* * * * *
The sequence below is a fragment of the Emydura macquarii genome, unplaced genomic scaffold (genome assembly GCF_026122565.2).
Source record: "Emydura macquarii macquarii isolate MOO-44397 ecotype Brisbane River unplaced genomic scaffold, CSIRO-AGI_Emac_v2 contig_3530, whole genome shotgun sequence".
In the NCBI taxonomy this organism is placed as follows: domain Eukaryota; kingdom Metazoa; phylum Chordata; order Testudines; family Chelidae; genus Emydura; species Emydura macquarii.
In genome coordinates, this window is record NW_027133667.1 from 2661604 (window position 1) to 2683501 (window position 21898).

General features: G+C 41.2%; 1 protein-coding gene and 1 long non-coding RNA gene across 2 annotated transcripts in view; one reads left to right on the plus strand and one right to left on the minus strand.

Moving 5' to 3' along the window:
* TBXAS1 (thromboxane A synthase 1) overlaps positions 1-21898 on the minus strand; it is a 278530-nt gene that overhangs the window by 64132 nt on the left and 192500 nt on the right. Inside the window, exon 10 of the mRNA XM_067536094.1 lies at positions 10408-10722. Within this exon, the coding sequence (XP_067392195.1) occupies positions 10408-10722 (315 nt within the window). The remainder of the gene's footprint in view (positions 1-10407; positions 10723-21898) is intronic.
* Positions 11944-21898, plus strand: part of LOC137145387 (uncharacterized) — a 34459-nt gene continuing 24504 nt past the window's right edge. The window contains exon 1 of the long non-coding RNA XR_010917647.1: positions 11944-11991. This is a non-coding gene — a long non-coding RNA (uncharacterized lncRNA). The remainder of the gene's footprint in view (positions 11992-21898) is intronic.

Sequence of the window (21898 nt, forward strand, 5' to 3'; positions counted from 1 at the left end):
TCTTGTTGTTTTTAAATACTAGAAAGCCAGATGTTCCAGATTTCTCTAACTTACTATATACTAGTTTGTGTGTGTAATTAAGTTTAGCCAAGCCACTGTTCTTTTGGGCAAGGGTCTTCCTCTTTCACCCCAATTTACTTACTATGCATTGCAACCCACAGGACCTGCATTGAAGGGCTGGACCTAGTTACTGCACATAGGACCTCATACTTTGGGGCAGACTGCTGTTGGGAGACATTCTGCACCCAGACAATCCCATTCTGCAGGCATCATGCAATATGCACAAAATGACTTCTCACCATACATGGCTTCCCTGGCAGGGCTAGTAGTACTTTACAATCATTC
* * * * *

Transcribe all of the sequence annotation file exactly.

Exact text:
The sequence below is a fragment of the Emydura macquarii genome, unplaced genomic scaffold (genome assembly GCF_026122565.2).
Source record: "Emydura macquarii macquarii isolate MOO-44397 ecotype Brisbane River unplaced genomic scaffold, CSIRO-AGI_Emac_v2 contig_3530, whole genome shotgun sequence".
In the NCBI taxonomy this organism is placed as follows: domain Eukaryota; kingdom Metazoa; phylum Chordata; order Testudines; family Chelidae; genus Emydura; species Emydura macquarii.
In genome coordinates, this window is record NW_027133667.1 from 2661604 (window position 1) to 2683501 (window position 21898).

General features: G+C 41.2%; 1 protein-coding gene and 1 long non-coding RNA gene across 2 annotated transcripts in view; one reads left to right on the plus strand and one right to left on the minus strand.

Moving 5' to 3' along the window:
* TBXAS1 (thromboxane A synthase 1) overlaps positions 1-21898 on the minus strand; it is a 278530-nt gene that overhangs the window by 64132 nt on the left and 192500 nt on the right. Inside the window, exon 10 of the mRNA XM_067536094.1 lies at positions 10408-10722. Within this exon, the coding sequence (XP_067392195.1) occupies positions 10408-10722 (315 nt within the window). The remainder of the gene's footprint in view (positions 1-10407; positions 10723-21898) is intronic.
* Positions 11944-21898, plus strand: part of LOC137145387 (uncharacterized) — a 34459-nt gene continuing 24504 nt past the window's right edge. The window contains exon 1 of the long non-coding RNA XR_010917647.1: positions 11944-11991. This is a non-coding gene — a long non-coding RNA (uncharacterized lncRNA). The remainder of the gene's footprint in view (positions 11992-21898) is intronic.

Sequence of the window (21898 nt, forward strand, 5' to 3'; positions counted from 1 at the left end):
TCTTGTTGTTTTTAAATACTAGAAAGCCAGATGTTCCAGATTTCTCTAACTTACTATATACTAGTTTGTGTGTGTAATTAAGTTTAGCCAAGCCACTGTTCTTTTGGGCAAGGGTCTTCCTCTTTCACCCCAATTTACTTACTATGCATTGCAACCCACAGGACCTGCATTGAAGGGCTGGACCTAGTTACTGCACATAGGACCTCATACTTTGGGGCAGACTGCTGTTGGGAGACATTCTGCACCCAGACAATCCCATTCTGCAGGCATCATGCAATATGCACAAAATGACTTCTCACCATACATGGCTTCCCTGGCAGGGCTAGTAGTACTTTACAATCATTC